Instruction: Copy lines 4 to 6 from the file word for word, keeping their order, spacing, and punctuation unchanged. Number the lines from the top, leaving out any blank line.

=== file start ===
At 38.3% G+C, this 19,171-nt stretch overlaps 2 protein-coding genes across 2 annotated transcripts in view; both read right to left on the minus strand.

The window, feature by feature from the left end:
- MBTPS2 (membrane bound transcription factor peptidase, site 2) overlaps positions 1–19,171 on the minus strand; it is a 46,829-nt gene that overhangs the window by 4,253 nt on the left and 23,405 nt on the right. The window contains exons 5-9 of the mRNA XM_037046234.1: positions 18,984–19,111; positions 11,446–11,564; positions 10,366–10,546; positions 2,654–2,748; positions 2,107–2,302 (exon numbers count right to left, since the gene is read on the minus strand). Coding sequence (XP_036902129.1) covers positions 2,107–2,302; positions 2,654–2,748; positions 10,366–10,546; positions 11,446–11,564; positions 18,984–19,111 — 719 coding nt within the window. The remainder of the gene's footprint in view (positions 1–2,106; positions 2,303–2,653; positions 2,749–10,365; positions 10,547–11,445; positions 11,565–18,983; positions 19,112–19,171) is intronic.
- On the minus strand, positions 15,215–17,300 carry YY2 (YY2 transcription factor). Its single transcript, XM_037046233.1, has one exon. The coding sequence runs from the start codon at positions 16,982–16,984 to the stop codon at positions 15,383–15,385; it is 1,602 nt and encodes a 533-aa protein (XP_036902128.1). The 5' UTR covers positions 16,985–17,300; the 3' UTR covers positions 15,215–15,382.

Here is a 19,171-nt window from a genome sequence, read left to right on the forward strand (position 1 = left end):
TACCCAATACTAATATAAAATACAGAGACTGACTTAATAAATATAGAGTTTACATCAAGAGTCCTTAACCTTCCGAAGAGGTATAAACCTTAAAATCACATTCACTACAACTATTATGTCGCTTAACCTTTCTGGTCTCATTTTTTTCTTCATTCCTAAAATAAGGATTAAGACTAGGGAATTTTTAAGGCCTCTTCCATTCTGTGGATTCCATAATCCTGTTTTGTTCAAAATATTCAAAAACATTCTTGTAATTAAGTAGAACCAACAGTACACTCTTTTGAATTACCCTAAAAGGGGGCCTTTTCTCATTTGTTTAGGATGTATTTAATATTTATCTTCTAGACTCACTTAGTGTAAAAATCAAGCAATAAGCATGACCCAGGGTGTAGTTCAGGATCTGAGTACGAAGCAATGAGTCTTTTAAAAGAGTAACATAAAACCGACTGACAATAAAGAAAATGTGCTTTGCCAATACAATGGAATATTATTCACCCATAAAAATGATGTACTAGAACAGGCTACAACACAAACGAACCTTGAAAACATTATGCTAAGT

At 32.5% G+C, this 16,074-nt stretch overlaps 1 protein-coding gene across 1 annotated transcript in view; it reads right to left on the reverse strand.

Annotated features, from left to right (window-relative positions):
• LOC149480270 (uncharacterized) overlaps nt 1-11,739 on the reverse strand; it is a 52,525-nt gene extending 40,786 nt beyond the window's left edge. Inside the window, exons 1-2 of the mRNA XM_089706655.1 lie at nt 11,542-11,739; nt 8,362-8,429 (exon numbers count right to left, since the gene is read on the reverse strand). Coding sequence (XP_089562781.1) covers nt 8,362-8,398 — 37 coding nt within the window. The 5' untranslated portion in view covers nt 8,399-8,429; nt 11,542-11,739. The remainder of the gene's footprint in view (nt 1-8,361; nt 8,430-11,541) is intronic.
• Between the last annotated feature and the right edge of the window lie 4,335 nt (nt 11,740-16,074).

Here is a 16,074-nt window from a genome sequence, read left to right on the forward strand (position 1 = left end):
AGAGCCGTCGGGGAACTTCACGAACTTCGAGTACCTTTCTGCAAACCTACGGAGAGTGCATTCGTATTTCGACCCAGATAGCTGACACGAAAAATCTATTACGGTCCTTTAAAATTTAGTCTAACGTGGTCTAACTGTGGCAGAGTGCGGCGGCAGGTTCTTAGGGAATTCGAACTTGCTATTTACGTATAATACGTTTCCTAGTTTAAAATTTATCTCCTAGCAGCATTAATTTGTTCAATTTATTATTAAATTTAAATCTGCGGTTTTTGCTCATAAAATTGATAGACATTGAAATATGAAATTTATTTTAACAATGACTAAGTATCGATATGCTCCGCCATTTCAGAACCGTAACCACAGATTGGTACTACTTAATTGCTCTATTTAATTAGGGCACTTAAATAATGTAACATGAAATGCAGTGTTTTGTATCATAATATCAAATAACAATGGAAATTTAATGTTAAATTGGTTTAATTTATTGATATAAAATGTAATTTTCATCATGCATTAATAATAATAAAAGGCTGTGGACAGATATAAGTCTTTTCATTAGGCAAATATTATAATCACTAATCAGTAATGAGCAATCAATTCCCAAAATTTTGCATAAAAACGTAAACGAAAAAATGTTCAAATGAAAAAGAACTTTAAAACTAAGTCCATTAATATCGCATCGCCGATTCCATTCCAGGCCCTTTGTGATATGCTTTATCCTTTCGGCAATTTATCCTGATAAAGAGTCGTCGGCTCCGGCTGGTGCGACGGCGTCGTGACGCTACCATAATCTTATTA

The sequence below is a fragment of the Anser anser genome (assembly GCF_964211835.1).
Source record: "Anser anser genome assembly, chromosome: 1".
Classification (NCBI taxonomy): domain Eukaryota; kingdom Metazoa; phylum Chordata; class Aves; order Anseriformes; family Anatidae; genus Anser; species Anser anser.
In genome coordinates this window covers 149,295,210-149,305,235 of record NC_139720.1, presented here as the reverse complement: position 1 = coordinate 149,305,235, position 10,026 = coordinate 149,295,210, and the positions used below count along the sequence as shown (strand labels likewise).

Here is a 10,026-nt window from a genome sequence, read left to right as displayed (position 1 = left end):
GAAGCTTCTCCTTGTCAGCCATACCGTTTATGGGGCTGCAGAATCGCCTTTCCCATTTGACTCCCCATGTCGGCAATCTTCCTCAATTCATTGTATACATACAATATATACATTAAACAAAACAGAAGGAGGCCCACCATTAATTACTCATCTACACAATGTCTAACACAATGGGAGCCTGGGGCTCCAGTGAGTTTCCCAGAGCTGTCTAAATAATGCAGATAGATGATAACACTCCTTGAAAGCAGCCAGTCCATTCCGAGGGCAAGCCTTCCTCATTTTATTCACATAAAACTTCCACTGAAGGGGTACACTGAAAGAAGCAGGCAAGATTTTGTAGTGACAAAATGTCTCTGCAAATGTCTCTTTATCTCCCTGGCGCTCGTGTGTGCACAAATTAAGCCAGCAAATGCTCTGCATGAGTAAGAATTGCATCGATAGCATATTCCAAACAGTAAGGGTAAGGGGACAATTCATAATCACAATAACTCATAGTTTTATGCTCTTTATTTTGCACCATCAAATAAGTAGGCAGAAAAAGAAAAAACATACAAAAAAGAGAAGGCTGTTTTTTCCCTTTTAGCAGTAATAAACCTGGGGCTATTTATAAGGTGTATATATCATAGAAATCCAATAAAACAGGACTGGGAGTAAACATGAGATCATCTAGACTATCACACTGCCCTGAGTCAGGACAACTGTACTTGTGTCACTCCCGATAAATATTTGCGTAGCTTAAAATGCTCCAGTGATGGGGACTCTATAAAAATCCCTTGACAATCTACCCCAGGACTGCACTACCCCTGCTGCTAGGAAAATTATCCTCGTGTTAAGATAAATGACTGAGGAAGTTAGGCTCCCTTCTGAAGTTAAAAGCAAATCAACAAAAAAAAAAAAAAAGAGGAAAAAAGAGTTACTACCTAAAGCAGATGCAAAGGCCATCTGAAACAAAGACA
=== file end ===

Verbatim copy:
- On the minus strand, positions 15,215–17,300 carry YY2 (YY2 transcription factor). Its single transcript, XM_037046233.1, has one exon. The coding sequence runs from the start codon at positions 16,982–16,984 to the stop codon at positions 15,383–15,385; it is 1,602 nt and encodes a 533-aa protein (XP_036902128.1). The 5' UTR covers positions 16,985–17,300; the 3' UTR covers positions 15,215–15,382.

Here is a 19,171-nt window from a genome sequence, read left to right on the forward strand (position 1 = left end):
TACCCAATACTAATATAAAATACAGAGACTGACTTAATAAATATAGAGTTTACATCAAGAGTCCTTAACCTTCCGAAGAGGTATAAACCTTAAAATCACATTCACTACAACTATTATGTCGCTTAACCTTTCTGGTCTCATTTTTTTCTTCATTCCTAAAATAAGGATTAAGACTAGGGAATTTTTAAGGCCTCTTCCATTCTGTGGATTCCATAATCCTGTTTTGTTCAAAATATTCAAAAACATTCTTGTAATTAAGTAGAACCAACAGTACACTCTTTTGAATTACCCTAAAAGGGGGCCTTTTCTCATTTGTTTAGGATGTATTTAATATTTATCTTCTAGACTCACTTAGTGTAAAAATCAAGCAATAAGCATGACCCAGGGTGTAGTTCAGGATCTGAGTACGAAGCAATGAGTCTTTTAAAAGAGTAACATAAAACCGACTGACAATAAAGAAAATGTGCTTTGCCAATACAATGGAATATTATTCACCCATAAAAATGATGTACTAGAACAGGCTACAACACAAACGAACCTTGAAAACATTATGCTAAGT